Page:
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Datacert's New GRC Product Aims at Corporate Counsel
Law Technology News
Datacert Inc., known for its legal billing and matter management software, announced its entry into the corporate compliance space this week with a new product called Passport GRC.
The software is intended to help general counsel in the field known as GRC -- governance, risk management, and compliance -- by providing them with dashboards illustrating a company's audits, compliance, incidents, and risks.
Datacert's Shaheen Javadizadeh, vice president of strategic markets, said his company decided to formalize its GRC products and services because customers were finding increased involvement in compliance teams beyond just their roles as corporate counsel. "If you look at the work governance, lots of people in the legal profession think automatically, 'the function of the corporate secretary.' That's not what we are talking about," he said.
"Over the years as regulations have increased, and the requirements around those regulations have become more complex, customers have asked us to help them," Javadizadeh added. There's also been a trend in GRC employees reporting less frequently to general counsel and more frequently to chief operating officers or even directly to corporate boards, he said.
Companies can buy Passport GRC in modules or in a bundle. It integrates with Datacert's other products and is highly customizable, with costs ranging from under $100,000 to more than $1,000,000, Javadizadeh explained.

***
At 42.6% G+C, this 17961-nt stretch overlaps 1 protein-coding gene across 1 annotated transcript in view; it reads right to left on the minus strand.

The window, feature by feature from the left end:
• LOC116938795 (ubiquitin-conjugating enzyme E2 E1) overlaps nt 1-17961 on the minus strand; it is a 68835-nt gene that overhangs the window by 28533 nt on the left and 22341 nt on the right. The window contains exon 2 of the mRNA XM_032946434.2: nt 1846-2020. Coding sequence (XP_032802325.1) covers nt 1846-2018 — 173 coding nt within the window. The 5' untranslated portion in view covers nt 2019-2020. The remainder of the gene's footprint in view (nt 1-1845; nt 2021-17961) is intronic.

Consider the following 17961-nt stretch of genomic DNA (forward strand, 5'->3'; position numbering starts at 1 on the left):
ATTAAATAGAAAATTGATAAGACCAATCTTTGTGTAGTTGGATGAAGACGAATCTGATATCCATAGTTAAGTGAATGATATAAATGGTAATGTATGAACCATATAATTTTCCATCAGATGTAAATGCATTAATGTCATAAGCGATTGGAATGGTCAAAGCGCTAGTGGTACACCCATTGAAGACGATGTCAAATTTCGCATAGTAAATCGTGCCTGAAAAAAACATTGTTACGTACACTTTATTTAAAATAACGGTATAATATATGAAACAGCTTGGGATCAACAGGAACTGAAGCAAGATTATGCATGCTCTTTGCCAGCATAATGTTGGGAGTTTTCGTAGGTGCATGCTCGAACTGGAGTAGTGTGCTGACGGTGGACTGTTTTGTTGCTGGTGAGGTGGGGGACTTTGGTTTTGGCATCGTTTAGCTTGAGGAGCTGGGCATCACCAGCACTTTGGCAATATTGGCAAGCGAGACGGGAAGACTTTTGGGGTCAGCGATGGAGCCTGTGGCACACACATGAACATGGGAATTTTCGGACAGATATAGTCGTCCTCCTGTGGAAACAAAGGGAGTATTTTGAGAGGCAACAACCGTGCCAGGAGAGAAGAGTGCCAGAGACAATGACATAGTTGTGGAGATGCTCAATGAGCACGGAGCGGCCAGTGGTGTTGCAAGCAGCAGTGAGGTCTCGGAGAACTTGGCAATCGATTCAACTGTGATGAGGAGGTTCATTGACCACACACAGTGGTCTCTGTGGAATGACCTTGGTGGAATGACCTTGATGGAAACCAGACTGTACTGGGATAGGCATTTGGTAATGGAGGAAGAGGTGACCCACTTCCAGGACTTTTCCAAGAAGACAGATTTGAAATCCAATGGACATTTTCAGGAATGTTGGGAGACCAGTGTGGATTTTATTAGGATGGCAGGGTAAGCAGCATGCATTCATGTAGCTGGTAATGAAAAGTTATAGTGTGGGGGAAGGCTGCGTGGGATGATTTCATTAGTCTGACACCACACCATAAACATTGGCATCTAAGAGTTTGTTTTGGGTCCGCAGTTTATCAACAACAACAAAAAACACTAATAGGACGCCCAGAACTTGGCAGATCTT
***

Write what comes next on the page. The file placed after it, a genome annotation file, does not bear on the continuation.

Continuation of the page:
Javadizadeh, in Houston, said his company most often sees MetricStream Inc. and Thomson Reuters Corp.'s Accelus division as its primary competitors even though Datacert and Thomson Reuters are also partners on the legal billing side, and despite the existence of hundreds of companies in various aspects of the enterprise GRC field, he noted. Many target IT departments, but few aim directly at general counsel, he observed.
Keith Darcy, executive director of a practitioners organization called the Ethics & Compliance Officer Association, said he's not familiar with Datacert but is skeptical that a company traditionally outside of the ethics and compliance field can make significant inroads just by having connections with corporate counsel.
"Worldwide, there are now thousands of ethics and compliance executives looking to build systems of controls. It is a big field. There are a lot of players," targeting every public company and many more, Darcy said in Waltham, Mass. "My members are always looking for ways to improve the way their build their risk mitigation platforms," he explained.
However, "All the other vendors are [also] very familiar with who the general counsel are in all the public corporations," Darcy said.
The field also presents nontraditional opportunities for e-discovery companies, Darcy observed, because compliance data is often quantifiable and therefore discoverable. "That's a major issue going forward how do we deal in this new transparent world? It's a very scary, dangerous world," he said.
This article originally appeared in Law Technology News.